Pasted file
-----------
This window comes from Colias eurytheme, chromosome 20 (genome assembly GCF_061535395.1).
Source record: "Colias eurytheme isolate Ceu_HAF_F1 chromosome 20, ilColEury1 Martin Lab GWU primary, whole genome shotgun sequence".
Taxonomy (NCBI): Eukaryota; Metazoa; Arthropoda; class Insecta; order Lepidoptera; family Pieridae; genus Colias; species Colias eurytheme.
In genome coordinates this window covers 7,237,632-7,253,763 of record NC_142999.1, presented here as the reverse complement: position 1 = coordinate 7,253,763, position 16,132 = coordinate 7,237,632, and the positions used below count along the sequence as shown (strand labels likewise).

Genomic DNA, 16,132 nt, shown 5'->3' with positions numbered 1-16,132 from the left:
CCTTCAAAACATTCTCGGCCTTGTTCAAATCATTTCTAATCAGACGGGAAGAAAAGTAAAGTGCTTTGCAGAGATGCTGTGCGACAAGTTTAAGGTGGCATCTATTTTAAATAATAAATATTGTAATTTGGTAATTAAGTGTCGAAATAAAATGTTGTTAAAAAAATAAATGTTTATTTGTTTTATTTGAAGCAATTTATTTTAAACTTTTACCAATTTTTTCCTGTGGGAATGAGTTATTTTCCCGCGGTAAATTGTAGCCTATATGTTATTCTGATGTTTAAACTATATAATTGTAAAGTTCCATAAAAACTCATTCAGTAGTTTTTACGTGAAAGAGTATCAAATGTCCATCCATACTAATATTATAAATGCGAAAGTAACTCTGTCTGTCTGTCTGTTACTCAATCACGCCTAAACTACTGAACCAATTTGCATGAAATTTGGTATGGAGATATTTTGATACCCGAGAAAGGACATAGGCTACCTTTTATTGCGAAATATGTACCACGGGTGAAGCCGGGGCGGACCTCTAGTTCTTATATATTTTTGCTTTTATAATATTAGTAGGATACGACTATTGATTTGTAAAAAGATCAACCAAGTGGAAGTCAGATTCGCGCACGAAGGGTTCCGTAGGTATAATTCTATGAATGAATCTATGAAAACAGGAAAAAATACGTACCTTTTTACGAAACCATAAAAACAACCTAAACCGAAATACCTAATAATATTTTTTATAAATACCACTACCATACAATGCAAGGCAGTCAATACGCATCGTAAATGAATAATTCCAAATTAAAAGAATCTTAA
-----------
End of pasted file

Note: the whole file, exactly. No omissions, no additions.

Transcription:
This window comes from Colias eurytheme, chromosome 20 (genome assembly GCF_061535395.1).
Source record: "Colias eurytheme isolate Ceu_HAF_F1 chromosome 20, ilColEury1 Martin Lab GWU primary, whole genome shotgun sequence".
Taxonomy (NCBI): Eukaryota; Metazoa; Arthropoda; class Insecta; order Lepidoptera; family Pieridae; genus Colias; species Colias eurytheme.
In genome coordinates this window covers 7,237,632-7,253,763 of record NC_142999.1, presented here as the reverse complement: position 1 = coordinate 7,253,763, position 16,132 = coordinate 7,237,632, and the positions used below count along the sequence as shown (strand labels likewise).

Genomic DNA, 16,132 nt, shown 5'->3' with positions numbered 1-16,132 from the left:
CCTTCAAAACATTCTCGGCCTTGTTCAAATCATTTCTAATCAGACGGGAAGAAAAGTAAAGTGCTTTGCAGAGATGCTGTGCGACAAGTTTAAGGTGGCATCTATTTTAAATAATAAATATTGTAATTTGGTAATTAAGTGTCGAAATAAAATGTTGTTAAAAAAATAAATGTTTATTTGTTTTATTTGAAGCAATTTATTTTAAACTTTTACCAATTTTTTCCTGTGGGAATGAGTTATTTTCCCGCGGTAAATTGTAGCCTATATGTTATTCTGATGTTTAAACTATATAATTGTAAAGTTCCATAAAAACTCATTCAGTAGTTTTTACGTGAAAGAGTATCAAATGTCCATCCATACTAATATTATAAATGCGAAAGTAACTCTGTCTGTCTGTCTGTTACTCAATCACGCCTAAACTACTGAACCAATTTGCATGAAATTTGGTATGGAGATATTTTGATACCCGAGAAAGGACATAGGCTACCTTTTATTGCGAAATATGTACCACGGGTGAAGCCGGGGCGGACCTCTAGTTCTTATATATTTTTGCTTTTATAATATTAGTAGGATACGACTATTGATTTGTAAAAAGATCAACCAAGTGGAAGTCAGATTCGCGCACGAAGGGTTCCGTAGGTATAATTCTATGAATGAATCTATGAAAACAGGAAAAAATACGTACCTTTTTACGAAACCATAAAAACAACCTAAACCGAAATACCTAATAATATTTTTTATAAATACCACTACCATACAATGCAAGGCAGTCAATACGCATCGTAAATGAATAATTCCAAATTAAAAGAATCTTAA